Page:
The opinion of the court was delivered by: Robert L. Carter, United States District Judge.
On November 5, 2002, the court denied defendants' motion to vacate the default judgment entered against them, concluding that defendants' seven asserted counterclaim defenses lacked merit and that defendants failed to establish that vacation of the default judgment would not result in prejudice to plaintiff. Defendants now move for relief from the judgment, pursuant to Rule 60(b), F.R.Civ.P.
The facts relevant to this motion are as follows. Sometime in late December, 2002, approximately one-and-a-half months after the court's entry of the default judgment, defendants discovered in their files a 1999 letter signed by agents of plaintiff and defendants. Another version of the document, signed by defendants' agent but not signed by plaintiff's agent, was already part of the record in this case. Defendants claim that the countersigned version of the 1999 letter establishes a meritorious defense to their liability. Defendants further claim that plaintiff and plaintiff's counsel withheld and concealed this version of the letter, thereby committing a "fraud on the court."
Under Rule 60(b), "the court may relieve a party or a party's legal representative from a final judgment, order, or proceeding for . . . (3) fraud . . ., misrepresentation, or other misconduct of an adverse party . . . or . . . set aside a judgment for fraud upon the court." In this Circuit, it is well established that a Rule 60(b) motion cannot be granted without clear and convincing evidence. Madonna v. United States, 878 F.2d 62, 64-65 (2d Cir. 1989). It is also clear that unless the allegedly concealed information was material to the determination made by the court, relief under Rule 60(b) will not lie. Fleming v. New York Univ., 865 F.2d 478, 484 (2d Cir. 1989).
Defendants' purported "evidence" does not even approach that which would warrant relief under the fraud provisions of 60(b), for two reasons. First, there is simply no evidence that plaintiff or its counsel committed fraud. Defendants assert, over and over again, that plaintiff, through its attorneys, concealed and withheld the 1999 letter. It is certainly unique to argue that plaintiff concealed a document from defendants that defendants possessed all along in their own files. Not surprisingly, defendants fail to provide clear and convincing evidence in support of their claim. There is no evidence that plaintiff is, or was at any time, in possession of a countersigned version of the letter. Nor is there evidence that plaintiff or its counsel somehow became aware of the document in defendants' files without defendants' knowledge, and then concealed the existence of the document from the defendants or the court.
Second, it is clear that this recently unearthed document would have had no bearing whatsoever on the court's determination to uphold the default judgment. In accordance with the terms of the parties' 1996 Credit Agreement, the purpose of the 1999 letter was to give written notice of the Guarantors' Attributable Liability within five business days of a Liability Calculation Date. What defendants seem to inexplicably ignore is that in February, 2000, a written notice was issued that superseded the 1999 letter, as it provided notice of each Guarantor's Attributable Liability as of January 1, 2000.*fn1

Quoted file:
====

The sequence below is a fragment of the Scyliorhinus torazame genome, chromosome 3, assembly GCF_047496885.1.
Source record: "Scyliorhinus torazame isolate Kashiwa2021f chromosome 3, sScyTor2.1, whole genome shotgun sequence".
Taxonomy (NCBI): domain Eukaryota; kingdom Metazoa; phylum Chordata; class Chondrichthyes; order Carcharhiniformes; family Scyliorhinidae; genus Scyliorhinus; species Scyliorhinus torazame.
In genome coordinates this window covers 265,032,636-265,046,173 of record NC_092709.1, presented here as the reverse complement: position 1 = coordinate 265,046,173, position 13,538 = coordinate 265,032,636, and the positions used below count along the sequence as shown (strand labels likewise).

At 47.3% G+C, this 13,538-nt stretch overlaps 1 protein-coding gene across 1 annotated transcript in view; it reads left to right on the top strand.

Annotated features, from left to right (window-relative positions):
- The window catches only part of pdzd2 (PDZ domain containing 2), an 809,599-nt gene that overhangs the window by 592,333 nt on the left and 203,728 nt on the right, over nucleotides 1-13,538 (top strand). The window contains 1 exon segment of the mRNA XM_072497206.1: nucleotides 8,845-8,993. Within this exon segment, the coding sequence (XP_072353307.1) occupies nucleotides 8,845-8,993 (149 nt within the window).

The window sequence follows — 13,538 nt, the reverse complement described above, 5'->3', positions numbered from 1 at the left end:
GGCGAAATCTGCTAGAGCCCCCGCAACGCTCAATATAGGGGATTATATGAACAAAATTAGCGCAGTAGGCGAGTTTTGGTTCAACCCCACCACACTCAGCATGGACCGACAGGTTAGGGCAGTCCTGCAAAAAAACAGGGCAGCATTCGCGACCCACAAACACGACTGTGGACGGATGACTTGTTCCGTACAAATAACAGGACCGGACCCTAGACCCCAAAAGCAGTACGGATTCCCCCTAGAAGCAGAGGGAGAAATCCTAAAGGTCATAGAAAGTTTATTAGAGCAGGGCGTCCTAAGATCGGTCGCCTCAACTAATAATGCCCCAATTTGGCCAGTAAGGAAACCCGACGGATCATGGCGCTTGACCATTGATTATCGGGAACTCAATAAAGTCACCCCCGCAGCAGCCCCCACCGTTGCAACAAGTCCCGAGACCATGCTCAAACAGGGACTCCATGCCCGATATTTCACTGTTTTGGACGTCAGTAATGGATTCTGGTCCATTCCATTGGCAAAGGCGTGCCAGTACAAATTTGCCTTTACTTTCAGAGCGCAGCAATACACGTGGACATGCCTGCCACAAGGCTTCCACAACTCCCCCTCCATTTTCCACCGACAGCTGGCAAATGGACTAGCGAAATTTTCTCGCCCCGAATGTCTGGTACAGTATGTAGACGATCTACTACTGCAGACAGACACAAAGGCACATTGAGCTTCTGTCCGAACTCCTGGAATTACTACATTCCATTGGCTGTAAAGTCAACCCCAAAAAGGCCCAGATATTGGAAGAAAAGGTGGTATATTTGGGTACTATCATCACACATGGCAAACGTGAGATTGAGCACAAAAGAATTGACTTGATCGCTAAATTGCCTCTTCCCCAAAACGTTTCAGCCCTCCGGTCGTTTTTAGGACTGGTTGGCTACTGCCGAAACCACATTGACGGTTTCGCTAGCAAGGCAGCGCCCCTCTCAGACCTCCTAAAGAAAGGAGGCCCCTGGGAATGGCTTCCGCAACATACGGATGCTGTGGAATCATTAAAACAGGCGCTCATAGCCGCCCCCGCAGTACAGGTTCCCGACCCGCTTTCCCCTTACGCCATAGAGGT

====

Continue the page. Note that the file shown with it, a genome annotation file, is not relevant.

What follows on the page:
Furthermore, the 2000 letter of notice, identical in purpose and essentially identical in form to the 1999 letter, was considered in Judge Maas's Report and Recommendation ("R&R"). See R&R at 33-36. Judge Maas concluded that the 2000 letter was irrelevant to the question of liability, a conclusion that was adopted by the court upon de novo review in its November 5, 2002 opinion.*fn2 In finding Judge Maas's determinations to be correct both on the facts and the law, the court rejected the very argument with respect to the 2000 letter that defendants now assert in regard to the 1999 letter. In light of the court's previous disposition of this matter, it is difficult to comprehend how defendants could believe that they have a colorable claim for relief from the judgment based on the 1999 letter.*fn3
Defendants make two other equally baseless arguments for relief under 60(b). First, they argue for relief under 60(b)(6), pursuant to which relief may be granted for "any other reason justifying relief from the operation of the judgment." Rule 60(b)(6) is properly invoked only when the asserted grounds for relief are not recognized in clauses (1)-(5) of the Rule. Nemaizer v. Baker, 793 F.2d 58, 63 (2d Cir. 1986). Here, the alleged concealment falls within 60(b)(3) and the "fraud upon the court" clauses. Accordingly, defendants' argument under 60(b)(6) is rejected.
Finally, defendants argue that the default judgment should be deemed void and relief granted pursuant to 60(b)(4) because the court failed to conduct an inquest concerning the damages sought in the complaint prior to entering judgment. Defendants did not raise this argument at any point during the proceedings on the motion to vacate the judgment, although they had ample opportunity to do so. This failure alone is fatal to defendants' claim. Id. at 64-65.
The argument is meritless in any case. The court did not merely award the damages prayed for by plaintiff without investigation. Rather, the court rested its determination of damages on the affidavit of Fred Epstein, who detailed how damages were calculated in accordance with the agreements at issue.*fn4 Hence, even if the failure to conduct an inquest into damages ...